TTB Provides Guidance on Category Management Practices
On February 11th, the Alcohol and Tobacco Tax and Trade Bureau (“TTB”) issued a new ruling regarding the extent to which “category management” practices are permissible under federal tied-house laws.
The “tied-house” laws promulgated under the Federal Alcohol Administration Act (the “FAA Act”) generally prohibit industry members from giving “things of value” such as supplies, money, or services to a retailer to induce the retailer to purchase their products to the exclusion of others. In 1995, TTB adopted an exception to these tied house prohibitions (27 CFR Sec. 6.99(b)) allowing industry members to stock, rotate and affix prices to their products at a retail account, provided that the products of other industry members are not altered or disturbed. The exception also states that the provision of a shelf schematic or plan by the supplier to the retailer does not constitute “a means to induce” within the meaning of the FAA Act.
Over the past few years, suppliers and retailers have engaged in certain practices commonly referred to as “category management” which are aimed at optimizing the assortment, price, shelf presentation and promotion of particular “category” of products found at a retail location. Recently, industry members asked TTB to clarify its position with respect to the scope of the Sec. 6.99(b) exception to federal tied house laws to determine if such category management practices by alcohol beverage industry members fall under the exception.
In its ruling, the TTB took a very narrow reading of that exception. Unsurprisingly, TTB held that furnishing retailers with a shelf plan or shelf schematic, as stated unambiguously in the exception, is permissible and in and of itself not an inducement. However, additional services provided by suppliers to retailers beyond the mere provision of the shelf plan or schematic exceed the bounds of the exception and may constitute a tied house violation if the practice results in the exclusion of competitor products. Practices that may result in TTB scrutiny include, but are not limited to:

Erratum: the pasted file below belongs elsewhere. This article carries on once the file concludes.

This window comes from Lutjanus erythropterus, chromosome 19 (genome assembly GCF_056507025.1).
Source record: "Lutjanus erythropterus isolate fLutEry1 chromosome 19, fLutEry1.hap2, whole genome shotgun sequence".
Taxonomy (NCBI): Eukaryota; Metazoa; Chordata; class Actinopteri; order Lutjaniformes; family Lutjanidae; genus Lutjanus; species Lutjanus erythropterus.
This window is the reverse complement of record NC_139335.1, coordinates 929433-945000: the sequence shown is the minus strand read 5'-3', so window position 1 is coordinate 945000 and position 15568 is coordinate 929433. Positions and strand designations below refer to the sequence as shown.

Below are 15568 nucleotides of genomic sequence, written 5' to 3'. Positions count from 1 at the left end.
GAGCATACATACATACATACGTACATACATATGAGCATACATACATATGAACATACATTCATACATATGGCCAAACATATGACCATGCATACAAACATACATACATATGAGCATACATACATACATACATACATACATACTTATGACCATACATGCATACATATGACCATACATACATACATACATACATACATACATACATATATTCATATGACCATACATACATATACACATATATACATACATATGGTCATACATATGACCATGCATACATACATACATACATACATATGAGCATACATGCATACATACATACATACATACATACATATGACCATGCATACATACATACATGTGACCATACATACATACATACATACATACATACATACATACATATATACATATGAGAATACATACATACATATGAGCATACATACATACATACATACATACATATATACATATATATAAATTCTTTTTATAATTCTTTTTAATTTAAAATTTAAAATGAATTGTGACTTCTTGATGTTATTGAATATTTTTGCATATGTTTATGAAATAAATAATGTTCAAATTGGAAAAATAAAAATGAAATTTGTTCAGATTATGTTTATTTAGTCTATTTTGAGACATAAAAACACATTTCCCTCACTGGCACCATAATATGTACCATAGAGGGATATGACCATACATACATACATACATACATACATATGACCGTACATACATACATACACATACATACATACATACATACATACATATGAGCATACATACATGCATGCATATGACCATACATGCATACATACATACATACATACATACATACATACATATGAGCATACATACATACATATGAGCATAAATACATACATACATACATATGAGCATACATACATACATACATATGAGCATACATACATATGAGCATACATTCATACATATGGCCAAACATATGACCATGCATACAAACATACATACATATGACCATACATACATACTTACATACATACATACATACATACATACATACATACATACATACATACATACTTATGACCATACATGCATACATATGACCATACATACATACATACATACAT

- Assuming, in whole or in part, a retailer’s purchasing or pricing decisions, or shelf stocking decisions involving a competitor’s products;
- Receiving and analyzing, on behalf of a retailer, confidential and/or proprietary competitor information;
- Furnishing to the retailer items of value, including market data from third party vendors;
- Providing follow-up services to monitor and revise a shelf schematic where such activity involves an agent or representative of the industry member communicating (on behalf of the retailer) with the retailer’s stores, vendors, representatives, wholesalers, and suppliers concerning daily operational matters (such as store resets, add and delete item lists, advertisements and provisions);
- Furnishing a retailer with human resources to perform merchandising or other functions, with the exception of stocking, rotation or pricing services of the industry member’s own product.
As noted above, in order to find that a federal tied house violation had occurred with respect to such “category management” practices, the agency would have to find that the practice in question had the effect of excluding a competitor’s product.